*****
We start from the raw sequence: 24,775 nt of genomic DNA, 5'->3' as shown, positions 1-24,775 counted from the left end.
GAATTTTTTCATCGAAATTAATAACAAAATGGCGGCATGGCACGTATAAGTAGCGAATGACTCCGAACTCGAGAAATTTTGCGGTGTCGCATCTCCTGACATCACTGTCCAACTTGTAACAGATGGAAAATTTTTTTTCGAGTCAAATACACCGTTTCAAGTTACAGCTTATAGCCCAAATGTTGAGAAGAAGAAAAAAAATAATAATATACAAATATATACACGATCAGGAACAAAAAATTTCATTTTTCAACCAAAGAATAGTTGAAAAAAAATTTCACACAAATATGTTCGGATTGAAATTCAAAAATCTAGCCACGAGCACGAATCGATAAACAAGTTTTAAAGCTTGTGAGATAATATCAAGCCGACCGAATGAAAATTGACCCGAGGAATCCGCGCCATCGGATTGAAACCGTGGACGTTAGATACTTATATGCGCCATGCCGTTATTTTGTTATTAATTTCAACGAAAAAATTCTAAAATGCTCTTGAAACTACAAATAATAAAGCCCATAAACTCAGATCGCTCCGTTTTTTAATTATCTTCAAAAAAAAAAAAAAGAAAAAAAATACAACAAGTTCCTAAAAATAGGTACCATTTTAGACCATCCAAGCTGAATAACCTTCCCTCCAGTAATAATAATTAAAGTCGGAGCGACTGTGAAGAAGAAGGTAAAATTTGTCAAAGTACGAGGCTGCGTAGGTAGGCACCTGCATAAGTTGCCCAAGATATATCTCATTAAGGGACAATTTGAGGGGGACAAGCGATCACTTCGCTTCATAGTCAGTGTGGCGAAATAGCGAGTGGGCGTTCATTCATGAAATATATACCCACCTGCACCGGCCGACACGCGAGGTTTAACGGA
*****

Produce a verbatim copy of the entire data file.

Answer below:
We start from the raw sequence: 24,775 nt of genomic DNA, 5'->3' as shown, positions 1-24,775 counted from the left end.
GAATTTTTTCATCGAAATTAATAACAAAATGGCGGCATGGCACGTATAAGTAGCGAATGACTCCGAACTCGAGAAATTTTGCGGTGTCGCATCTCCTGACATCACTGTCCAACTTGTAACAGATGGAAAATTTTTTTTCGAGTCAAATACACCGTTTCAAGTTACAGCTTATAGCCCAAATGTTGAGAAGAAGAAAAAAAATAATAATATACAAATATATACACGATCAGGAACAAAAAATTTCATTTTTCAACCAAAGAATAGTTGAAAAAAAATTTCACACAAATATGTTCGGATTGAAATTCAAAAATCTAGCCACGAGCACGAATCGATAAACAAGTTTTAAAGCTTGTGAGATAATATCAAGCCGACCGAATGAAAATTGACCCGAGGAATCCGCGCCATCGGATTGAAACCGTGGACGTTAGATACTTATATGCGCCATGCCGTTATTTTGTTATTAATTTCAACGAAAAAATTCTAAAATGCTCTTGAAACTACAAATAATAAAGCCCATAAACTCAGATCGCTCCGTTTTTTAATTATCTTCAAAAAAAAAAAAAAGAAAAAAAATACAACAAGTTCCTAAAAATAGGTACCATTTTAGACCATCCAAGCTGAATAACCTTCCCTCCAGTAATAATAATTAAAGTCGGAGCGACTGTGAAGAAGAAGGTAAAATTTGTCAAAGTACGAGGCTGCGTAGGTAGGCACCTGCATAAGTTGCCCAAGATATATCTCATTAAGGGACAATTTGAGGGGGACAAGCGATCACTTCGCTTCATAGTCAGTGTGGCGAAATAGCGAGTGGGCGTTCATTCATGAAATATATACCCACCTGCACCGGCCGACACGCGAGGTTTAACGGA